Story Excerpts

Art by Ally Hodges


by Rebecca Cantrell

Flames licked the ceiling.

“Damn dog is up on a ladder.” Ada didn’t move from her position leaning against the wall because she didn’t want to wrinkle her dress. She had to take it back when this performance was over.

“It’s from the peanut butter sandwich.” Silas grabbed the Irish setter by her elegant hindquarters and lifted her back down to the floor. “Bad girl, Flames!”

Flames licked her lips and looked back at the ceiling.

Silas folded the ladder up and stuck it next to the fridge. Peanut butter glistened on the top step, and he wiped it off.

“What about the ceiling?” Ada asked. “That’s the kind of memorable detail we’re trying to avoid.”

Ada snapped her fingers, and Flames trotted over. She wiped the dog’s muzzle with a wet wipe. Burgundy-red dog hair and peanut butter. “Who’s my favorite circus freak?”

Flames flopped down on the floor and gave her a mournful look. Mournful was her best look. It meant guilty or hungry or sad or clever. It was a multipurpose look.

Silas set the ladder back up, clambered to the top, and wiped a smear of peanut butter off the acoustic tiles.

“Jasper didn’t like the plan?” Ada pointed to the wet spot on the ceiling. Jasper threw things when he got angry, like a toddler.

“He never likes the plan.” Silas climbed back down the ladder and put it away. Then he took a jar of peanut butter off the top of the fridge and dug out a spoonful.

“It’s a terrible plan.” A man in a rust-red jacket came into the dinky kitchen. “They always are.”

“But the performances always work,” Ada reminded him.

“Smash and grab,” Jasper said. “In and out in less than a minute. Wear a mask. Simple. No plan needed. You’re turning this into work.”

Ada twirled a diamond ring around on her thumb. Good quality, worth more than a new car. “I should really get this resized, wear it on my ring finger like a real married lady.”

“Which you’re not,” Silas said. “Not even close.”

Jasper shot his brother a warning glance.

“Maybe I ought to train Flames to work for the circus,” she said. “She can climb up the ladder to a trapeze and hang on by her teeth. One of us ought to break into show business.”

“Maybe we ought to stick to this plan,” Silas said.

“It’s not even her best trick.” She straightened the ring. She was the only woman she knew whose only piece of jewelry was a thumb ring.

“We’re coming up on three o’clock when everyone’s tired and dopey.” Silas came to stand next to her, and Flames perked up. Silas held the spoon down near the floor where Flames licked at it. READ MORE



Art by Hank Blaustein

Book of Hours

by Robert Mangeot

No self-respecting pro would let his doom get this impending. Last year I’d been wandering the Marchesa Ruggieri’s Lombard estate, not hurting anybody, rummaging among her valuables. In her drawing room I’d come across a rare medieval manuscript. An illuminated book of hours, to us in one form or another of the manuscript business, a devotional meant for moments of inner reflection. Her particular devotional had fetched a not-too-shabby price even after the gentleman’s discount. Problem was, tonight found me back in the Marchesa’s drawing room and doubled over a high-res photo of her manuscript, the Marchesa asking me if I remembered her lost treasure. Yep, tonight I had ample reason—if not much time—for a little professional perspective.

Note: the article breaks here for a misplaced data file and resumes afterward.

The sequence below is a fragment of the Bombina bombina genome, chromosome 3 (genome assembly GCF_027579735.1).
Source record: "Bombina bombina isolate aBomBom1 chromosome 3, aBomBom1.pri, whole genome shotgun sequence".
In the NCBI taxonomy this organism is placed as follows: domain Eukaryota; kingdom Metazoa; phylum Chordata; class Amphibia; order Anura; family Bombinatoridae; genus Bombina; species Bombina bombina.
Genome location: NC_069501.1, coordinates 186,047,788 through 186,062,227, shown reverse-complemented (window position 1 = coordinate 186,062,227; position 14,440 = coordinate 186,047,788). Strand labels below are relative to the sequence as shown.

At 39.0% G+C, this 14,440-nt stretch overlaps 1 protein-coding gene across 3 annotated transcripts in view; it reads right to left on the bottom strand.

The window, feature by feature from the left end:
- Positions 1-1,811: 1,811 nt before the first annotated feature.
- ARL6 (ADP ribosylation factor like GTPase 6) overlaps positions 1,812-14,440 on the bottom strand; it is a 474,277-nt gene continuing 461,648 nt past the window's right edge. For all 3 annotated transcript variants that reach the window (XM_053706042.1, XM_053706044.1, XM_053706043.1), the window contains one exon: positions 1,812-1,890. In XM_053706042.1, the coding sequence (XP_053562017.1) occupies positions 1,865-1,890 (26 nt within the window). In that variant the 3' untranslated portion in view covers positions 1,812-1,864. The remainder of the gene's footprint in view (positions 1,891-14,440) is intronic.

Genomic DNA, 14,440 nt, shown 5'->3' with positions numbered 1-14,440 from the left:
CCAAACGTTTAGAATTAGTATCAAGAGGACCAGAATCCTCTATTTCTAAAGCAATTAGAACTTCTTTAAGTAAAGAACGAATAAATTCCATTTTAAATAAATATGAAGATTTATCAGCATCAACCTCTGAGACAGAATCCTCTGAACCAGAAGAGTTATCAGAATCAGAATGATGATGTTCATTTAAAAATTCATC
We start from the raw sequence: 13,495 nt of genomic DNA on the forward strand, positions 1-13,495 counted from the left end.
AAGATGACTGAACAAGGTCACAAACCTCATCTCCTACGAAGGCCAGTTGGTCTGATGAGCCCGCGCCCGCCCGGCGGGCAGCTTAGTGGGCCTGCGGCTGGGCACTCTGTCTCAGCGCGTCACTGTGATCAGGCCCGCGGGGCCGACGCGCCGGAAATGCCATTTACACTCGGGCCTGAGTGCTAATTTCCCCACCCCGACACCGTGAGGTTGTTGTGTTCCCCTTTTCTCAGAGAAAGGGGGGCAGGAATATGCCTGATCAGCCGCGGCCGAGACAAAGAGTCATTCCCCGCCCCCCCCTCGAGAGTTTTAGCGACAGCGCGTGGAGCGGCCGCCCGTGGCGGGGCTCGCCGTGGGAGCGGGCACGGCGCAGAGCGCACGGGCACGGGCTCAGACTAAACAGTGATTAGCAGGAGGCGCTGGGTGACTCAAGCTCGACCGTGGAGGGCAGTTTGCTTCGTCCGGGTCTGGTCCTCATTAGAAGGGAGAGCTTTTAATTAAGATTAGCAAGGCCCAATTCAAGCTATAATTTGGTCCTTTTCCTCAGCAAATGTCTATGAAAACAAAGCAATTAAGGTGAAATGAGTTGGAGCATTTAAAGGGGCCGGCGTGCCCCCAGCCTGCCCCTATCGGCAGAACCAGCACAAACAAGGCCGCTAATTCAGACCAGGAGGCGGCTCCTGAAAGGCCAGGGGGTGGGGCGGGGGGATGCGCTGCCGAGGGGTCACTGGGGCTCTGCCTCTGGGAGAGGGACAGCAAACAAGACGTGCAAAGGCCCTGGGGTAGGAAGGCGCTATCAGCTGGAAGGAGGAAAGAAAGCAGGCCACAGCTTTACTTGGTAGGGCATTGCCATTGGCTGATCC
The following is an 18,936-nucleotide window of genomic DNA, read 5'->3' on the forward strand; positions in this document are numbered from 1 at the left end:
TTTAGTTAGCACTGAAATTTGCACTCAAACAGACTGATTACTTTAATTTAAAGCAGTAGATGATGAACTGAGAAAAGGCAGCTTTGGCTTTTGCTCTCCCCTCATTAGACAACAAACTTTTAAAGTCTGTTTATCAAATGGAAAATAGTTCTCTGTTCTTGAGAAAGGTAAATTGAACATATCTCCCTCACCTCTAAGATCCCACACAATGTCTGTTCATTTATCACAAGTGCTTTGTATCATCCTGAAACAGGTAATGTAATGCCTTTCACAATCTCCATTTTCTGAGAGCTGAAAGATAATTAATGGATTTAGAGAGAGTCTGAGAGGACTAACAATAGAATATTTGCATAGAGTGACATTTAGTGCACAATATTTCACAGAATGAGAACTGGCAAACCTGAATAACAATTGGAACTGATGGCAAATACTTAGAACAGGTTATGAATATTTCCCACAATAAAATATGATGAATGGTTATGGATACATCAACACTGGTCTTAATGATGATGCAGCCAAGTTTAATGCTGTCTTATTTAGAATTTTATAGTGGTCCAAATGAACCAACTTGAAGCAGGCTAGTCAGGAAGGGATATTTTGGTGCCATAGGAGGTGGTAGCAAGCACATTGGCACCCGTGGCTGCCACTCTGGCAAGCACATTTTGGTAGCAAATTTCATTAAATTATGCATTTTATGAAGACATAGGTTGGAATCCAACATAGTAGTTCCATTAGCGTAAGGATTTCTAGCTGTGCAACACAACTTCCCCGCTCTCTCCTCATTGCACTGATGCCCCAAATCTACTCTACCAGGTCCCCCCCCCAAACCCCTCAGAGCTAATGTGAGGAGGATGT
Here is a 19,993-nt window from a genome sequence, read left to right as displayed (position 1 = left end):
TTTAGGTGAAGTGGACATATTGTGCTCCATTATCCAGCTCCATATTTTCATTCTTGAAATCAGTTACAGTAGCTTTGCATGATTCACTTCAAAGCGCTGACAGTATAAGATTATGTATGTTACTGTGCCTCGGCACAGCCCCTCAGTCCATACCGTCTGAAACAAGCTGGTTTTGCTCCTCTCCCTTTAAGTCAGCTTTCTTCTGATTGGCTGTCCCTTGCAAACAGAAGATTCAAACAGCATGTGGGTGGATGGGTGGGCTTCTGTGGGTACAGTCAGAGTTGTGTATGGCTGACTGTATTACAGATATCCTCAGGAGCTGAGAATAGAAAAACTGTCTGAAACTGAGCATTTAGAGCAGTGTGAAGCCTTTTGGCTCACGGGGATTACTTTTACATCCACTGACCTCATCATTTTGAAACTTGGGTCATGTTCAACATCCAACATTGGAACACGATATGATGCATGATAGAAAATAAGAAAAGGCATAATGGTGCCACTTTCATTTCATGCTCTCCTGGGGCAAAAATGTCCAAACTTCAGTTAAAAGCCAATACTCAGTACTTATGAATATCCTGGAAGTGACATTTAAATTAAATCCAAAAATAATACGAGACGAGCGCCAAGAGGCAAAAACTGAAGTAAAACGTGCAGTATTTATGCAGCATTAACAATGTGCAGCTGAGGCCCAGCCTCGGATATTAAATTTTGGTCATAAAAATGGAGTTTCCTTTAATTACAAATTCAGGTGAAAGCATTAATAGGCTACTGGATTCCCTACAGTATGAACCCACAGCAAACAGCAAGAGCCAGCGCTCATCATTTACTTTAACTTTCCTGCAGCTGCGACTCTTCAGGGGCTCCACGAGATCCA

The Marchesa nodded, and the Corsican slab of goon stopped pinning me and thudded a meaty elbow to my ribs.

I never said she was asking nicely.

The Marchesa loomed over me, tallness and darkness itself. “You stole this from me.”

The old Ed would have shrugged my signature whaddaya-gonna-do shrug here, let instincts and fast thinking take over. I’d have talked things out. The New Me said, “Sure.”

The New Me got another elbowing. When I could breathe again, the Marchesa thrust my head down atop the photo. Whoever did her nails must have used a whetstone.

“Look at it,” she said.

I looked. Maybe it was my extreme close-up, but tonight I caught every fleck of her manuscript’s gilded edges, every burst of its hand-painted lapis lazuli blues and china greens. Mostly, I had newfound appreciation for those Flemish craftsmen and their eye for impending doom. Captured there on parchment, in a garden overrun with acanthus and ivy, a courtly knight gave the full on-bended-knee treatment to a fair and regal blonde. The slightest of beatific smiles crossed her face, and she held her hands clasped tight to her flowing gown, which meant she kept the dagger tucked up her sleeve.

Me and blondes. Long story. It ended in this return visit to the Marchesa’s drawing room.

The Marchesa said, “You understand what it means to me.”

Not at the time, no. At the time her Cane Corso had started baying, and I’d been packing whatever I could as fast I could. A medieval manuscript in excellent condition was the sort of thing a guy with spare bag space and bubble wrap took along. It had been only after I’d run for the Lombard hills that my recently retired partner Gus had raised his German brow and declared Sir Chumpsalot a genuine fifteenth-century masterpiece. A commissioned masterpiece for none other than Pope Alexander VI, a.k.a. Rodrigo Borgia, way-back-when head of the same Borgias whose red-bull banner hung over the Marchesa’s fireplace.

She spread atop her desk a road map of Italy and stabbed a stiletto fingernail onto a town a few hours’ drive east, where Lombard hills ran smack into a whole lot of Alps. READ MORE